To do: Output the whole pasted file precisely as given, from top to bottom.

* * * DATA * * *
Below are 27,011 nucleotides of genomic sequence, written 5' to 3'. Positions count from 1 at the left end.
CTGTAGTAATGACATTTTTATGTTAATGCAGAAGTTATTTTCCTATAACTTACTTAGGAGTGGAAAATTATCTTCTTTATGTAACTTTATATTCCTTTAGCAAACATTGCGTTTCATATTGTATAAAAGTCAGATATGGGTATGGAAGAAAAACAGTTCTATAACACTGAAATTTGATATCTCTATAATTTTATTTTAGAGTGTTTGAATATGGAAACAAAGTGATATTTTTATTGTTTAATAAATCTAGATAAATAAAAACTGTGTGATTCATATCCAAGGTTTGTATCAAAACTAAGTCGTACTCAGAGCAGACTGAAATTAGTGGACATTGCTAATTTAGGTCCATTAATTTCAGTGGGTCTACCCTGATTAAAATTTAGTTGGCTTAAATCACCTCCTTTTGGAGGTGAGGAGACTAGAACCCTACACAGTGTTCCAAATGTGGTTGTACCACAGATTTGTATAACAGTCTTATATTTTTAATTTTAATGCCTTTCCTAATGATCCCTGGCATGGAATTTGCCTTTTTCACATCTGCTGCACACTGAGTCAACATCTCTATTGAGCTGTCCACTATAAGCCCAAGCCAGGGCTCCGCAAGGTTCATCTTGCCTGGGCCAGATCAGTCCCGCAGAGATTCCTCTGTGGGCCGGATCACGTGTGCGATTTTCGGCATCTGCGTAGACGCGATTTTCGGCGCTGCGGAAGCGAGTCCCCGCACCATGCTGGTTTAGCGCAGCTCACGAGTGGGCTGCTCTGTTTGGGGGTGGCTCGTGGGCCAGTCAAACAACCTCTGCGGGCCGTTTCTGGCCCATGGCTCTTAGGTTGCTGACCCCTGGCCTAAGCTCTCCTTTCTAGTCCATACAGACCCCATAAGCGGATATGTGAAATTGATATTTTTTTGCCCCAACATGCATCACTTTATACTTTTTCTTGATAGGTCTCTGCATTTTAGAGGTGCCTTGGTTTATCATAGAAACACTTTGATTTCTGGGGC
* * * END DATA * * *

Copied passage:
Below are 27,011 nucleotides of genomic sequence, written 5' to 3'. Positions count from 1 at the left end.
CTGTAGTAATGACATTTTTATGTTAATGCAGAAGTTATTTTCCTATAACTTACTTAGGAGTGGAAAATTATCTTCTTTATGTAACTTTATATTCCTTTAGCAAACATTGCGTTTCATATTGTATAAAAGTCAGATATGGGTATGGAAGAAAAACAGTTCTATAACACTGAAATTTGATATCTCTATAATTTTATTTTAGAGTGTTTGAATATGGAAACAAAGTGATATTTTTATTGTTTAATAAATCTAGATAAATAAAAACTGTGTGATTCATATCCAAGGTTTGTATCAAAACTAAGTCGTACTCAGAGCAGACTGAAATTAGTGGACATTGCTAATTTAGGTCCATTAATTTCAGTGGGTCTACCCTGATTAAAATTTAGTTGGCTTAAATCACCTCCTTTTGGAGGTGAGGAGACTAGAACCCTACACAGTGTTCCAAATGTGGTTGTACCACAGATTTGTATAACAGTCTTATATTTTTAATTTTAATGCCTTTCCTAATGATCCCTGGCATGGAATTTGCCTTTTTCACATCTGCTGCACACTGAGTCAACATCTCTATTGAGCTGTCCACTATAAGCCCAAGCCAGGGCTCCGCAAGGTTCATCTTGCCTGGGCCAGATCAGTCCCGCAGAGATTCCTCTGTGGGCCGGATCACGTGTGCGATTTTCGGCATCTGCGTAGACGCGATTTTCGGCGCTGCGGAAGCGAGTCCCCGCACCATGCTGGTTTAGCGCAGCTCACGAGTGGGCTGCTCTGTTTGGGGGTGGCTCGTGGGCCAGTCAAACAACCTCTGCGGGCCGTTTCTGGCCCATGGCTCTTAGGTTGCTGACCCCTGGCCTAAGCTCTCCTTTCTAGTCCATACAGACCCCATAAGCGGATATGTGAAATTGATATTTTTTTGCCCCAACATGCATCACTTTATACTTTTTCTTGATAGGTCTCTGCATTTTAGAGGTGCCTTGGTTTATCATAGAAACACTTTGATTTCTGGGGC